This week: What to do when you just wanna burn it all down.
Q: With the constant swiping and a string of terrible first dates, I'm ready to delete all the dating apps. How do I combat the burnout?
A: Holster your swiping finger, pal, and let's talk about burnout.
Burnout is very real. Like a dead phone battery. Or an empty jug of milk sitting in your fridge. Or the yawning silence of an important email left answered. It's a thing. And it's not great.
There's a way to come back from it, though. You mention "constant swiping," so I want to start there. Particularly with swiping-based apps, it's easy to fall into the habit of swiping whenever you're bored and have a few minutes. You might pull up a dating app while you're in line at the grocery, at home watching TV or even RIGHT NOW. (Are you swiping now? TBH, that's a bit rude. I'm trying to do a thing here.)
Anyway. Though this might be a way to fill the time so you don't have to be left alone with the thoughts banging around in your brain like a feral cat in an alley at 2 a.m., it's not necessarily the best way to approach online dating.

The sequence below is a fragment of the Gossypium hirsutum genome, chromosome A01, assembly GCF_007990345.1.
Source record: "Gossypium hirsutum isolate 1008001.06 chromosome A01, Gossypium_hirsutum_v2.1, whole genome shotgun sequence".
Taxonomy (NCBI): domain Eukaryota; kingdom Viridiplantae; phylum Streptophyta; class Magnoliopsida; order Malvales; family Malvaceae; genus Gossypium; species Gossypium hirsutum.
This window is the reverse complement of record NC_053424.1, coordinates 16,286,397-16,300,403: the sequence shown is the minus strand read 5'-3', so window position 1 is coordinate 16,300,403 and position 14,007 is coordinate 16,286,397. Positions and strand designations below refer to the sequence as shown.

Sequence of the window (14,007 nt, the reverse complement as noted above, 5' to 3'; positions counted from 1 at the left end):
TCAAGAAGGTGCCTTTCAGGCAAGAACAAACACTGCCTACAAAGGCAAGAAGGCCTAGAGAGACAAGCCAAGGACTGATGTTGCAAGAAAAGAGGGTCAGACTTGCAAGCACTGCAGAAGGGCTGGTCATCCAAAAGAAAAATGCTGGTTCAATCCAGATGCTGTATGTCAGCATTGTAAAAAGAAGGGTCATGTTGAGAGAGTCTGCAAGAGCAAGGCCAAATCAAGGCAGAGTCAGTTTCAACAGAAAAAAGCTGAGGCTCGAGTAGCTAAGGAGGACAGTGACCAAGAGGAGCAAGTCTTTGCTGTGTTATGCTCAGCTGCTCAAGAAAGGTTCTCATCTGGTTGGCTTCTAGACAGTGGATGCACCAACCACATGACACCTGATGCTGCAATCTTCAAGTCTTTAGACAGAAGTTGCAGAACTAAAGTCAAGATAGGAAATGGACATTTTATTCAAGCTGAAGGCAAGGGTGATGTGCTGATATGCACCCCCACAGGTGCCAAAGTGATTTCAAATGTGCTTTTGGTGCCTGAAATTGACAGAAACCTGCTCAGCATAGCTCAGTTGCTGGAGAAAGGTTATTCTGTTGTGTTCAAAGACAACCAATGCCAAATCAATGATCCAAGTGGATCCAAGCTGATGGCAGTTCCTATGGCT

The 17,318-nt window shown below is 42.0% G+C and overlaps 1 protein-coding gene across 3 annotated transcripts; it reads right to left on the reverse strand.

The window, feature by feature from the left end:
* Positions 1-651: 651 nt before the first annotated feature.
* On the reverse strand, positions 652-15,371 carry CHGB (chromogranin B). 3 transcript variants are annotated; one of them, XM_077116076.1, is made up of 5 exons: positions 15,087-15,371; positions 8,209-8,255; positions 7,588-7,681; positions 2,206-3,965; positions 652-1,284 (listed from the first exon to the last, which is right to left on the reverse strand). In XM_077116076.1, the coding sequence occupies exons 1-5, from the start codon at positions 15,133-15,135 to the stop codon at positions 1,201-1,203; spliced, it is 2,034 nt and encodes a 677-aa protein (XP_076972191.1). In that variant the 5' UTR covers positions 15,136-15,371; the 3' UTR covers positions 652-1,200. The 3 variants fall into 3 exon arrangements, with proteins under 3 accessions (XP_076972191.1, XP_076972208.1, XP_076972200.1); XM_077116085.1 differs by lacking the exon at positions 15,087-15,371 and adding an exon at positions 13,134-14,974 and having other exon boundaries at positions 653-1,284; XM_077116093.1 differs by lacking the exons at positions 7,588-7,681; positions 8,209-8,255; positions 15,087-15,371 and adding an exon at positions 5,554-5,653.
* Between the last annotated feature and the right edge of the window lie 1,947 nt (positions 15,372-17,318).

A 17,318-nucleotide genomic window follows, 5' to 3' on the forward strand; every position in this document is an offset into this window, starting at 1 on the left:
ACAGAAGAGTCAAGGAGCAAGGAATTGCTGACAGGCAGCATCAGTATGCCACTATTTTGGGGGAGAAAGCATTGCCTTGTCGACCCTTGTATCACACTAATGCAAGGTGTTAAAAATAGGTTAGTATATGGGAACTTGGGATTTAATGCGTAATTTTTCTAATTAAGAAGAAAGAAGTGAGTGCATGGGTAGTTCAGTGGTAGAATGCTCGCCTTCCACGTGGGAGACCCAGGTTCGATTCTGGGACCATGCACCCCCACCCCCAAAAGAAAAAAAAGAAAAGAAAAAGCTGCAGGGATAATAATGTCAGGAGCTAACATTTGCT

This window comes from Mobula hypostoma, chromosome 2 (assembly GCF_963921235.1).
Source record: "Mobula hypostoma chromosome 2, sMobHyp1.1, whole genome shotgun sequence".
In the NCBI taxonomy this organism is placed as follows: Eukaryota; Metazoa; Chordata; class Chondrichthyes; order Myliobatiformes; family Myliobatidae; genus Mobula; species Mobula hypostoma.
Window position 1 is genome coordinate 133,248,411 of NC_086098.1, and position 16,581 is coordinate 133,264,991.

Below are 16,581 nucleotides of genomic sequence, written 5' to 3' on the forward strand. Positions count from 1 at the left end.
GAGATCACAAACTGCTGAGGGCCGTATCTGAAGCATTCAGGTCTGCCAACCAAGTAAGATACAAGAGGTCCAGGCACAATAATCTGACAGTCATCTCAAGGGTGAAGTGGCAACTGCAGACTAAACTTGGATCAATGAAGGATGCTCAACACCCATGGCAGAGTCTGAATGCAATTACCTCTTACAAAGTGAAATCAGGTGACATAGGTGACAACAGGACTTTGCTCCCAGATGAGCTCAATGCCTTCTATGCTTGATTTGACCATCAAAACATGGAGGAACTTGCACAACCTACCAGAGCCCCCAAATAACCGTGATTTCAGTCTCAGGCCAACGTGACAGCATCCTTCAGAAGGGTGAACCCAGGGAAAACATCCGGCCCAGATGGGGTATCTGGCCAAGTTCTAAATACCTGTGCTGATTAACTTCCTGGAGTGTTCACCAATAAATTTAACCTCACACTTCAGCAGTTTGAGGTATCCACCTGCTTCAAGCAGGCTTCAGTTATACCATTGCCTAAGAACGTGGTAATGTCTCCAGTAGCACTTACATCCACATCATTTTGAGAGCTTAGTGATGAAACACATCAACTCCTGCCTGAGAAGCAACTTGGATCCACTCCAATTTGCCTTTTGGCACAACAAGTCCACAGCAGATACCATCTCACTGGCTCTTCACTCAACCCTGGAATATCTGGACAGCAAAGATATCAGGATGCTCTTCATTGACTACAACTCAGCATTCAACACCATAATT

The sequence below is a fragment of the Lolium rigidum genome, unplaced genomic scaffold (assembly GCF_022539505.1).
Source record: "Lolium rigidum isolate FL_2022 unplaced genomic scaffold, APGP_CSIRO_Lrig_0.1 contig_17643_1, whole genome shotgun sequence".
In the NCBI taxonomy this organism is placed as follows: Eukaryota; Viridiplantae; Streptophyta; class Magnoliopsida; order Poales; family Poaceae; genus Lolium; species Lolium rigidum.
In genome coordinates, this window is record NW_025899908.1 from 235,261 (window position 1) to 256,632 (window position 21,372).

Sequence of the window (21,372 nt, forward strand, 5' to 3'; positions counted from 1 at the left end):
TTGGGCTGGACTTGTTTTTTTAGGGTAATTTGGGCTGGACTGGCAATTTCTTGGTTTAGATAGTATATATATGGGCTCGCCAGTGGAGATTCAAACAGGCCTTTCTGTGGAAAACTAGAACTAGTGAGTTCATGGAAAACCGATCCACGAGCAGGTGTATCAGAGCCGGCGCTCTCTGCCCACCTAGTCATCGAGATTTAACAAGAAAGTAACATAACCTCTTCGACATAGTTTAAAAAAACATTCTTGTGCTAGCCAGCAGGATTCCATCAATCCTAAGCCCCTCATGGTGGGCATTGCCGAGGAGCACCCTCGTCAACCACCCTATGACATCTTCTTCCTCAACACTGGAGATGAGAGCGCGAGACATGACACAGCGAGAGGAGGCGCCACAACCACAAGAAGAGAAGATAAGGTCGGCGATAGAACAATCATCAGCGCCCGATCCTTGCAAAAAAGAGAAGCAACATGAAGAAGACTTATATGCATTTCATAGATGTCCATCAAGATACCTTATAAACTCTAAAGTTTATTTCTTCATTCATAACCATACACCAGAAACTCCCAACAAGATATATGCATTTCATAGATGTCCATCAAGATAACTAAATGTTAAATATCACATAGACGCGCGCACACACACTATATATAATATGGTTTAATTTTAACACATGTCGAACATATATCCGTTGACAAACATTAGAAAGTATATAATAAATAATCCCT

For starters, swiping can be a numbing experience -- you're watching a parade of faces fly by. In truth, you probably spend about a second on a profile before moving on, unless someone really jumps out at you. Feeling like there's no one out there can nag at you, especially when it seems like you're investing a lot of time looking and not finding much.
Here's the thing, though: Swiping while sitting through the latest episode of The Masked Singer isn't exactly the most focused or deliberate way to go about searching for a date.
Instead of swiping fast and swiping all the time, limit the amount of time you spend every day on The Apps. Slow yourself down. Take a bit more time to really look at profiles. And when you're done, close that app and give yourself a break.
Breaks are important; they let you reset and come back to any situation with fresh eyes. You might need a short break from dating apps. It's also OK if you want to step back for longer. Don't feel as if you're required to sit perched like some 13th century gargoyle, ever vigilant to catch that ONE PERSON. You know, the one with the face, the impeccably-curated list of favorite bands and the subtle reference to your favorite Dave Eggers book in their bio.
As for that string of bad dates, unfortunately it's almost impossible to know if a date is going to be good or terrible until it's happening. You might try keeping those first dates short -- coffee, a drink, an ice cream -- something that reaches a point of possible conclusion after only 30 or 40 minutes. Whenever you have a crummy date, mentally toss it on your pile of war stories for the next time you and your friends are having that conversation.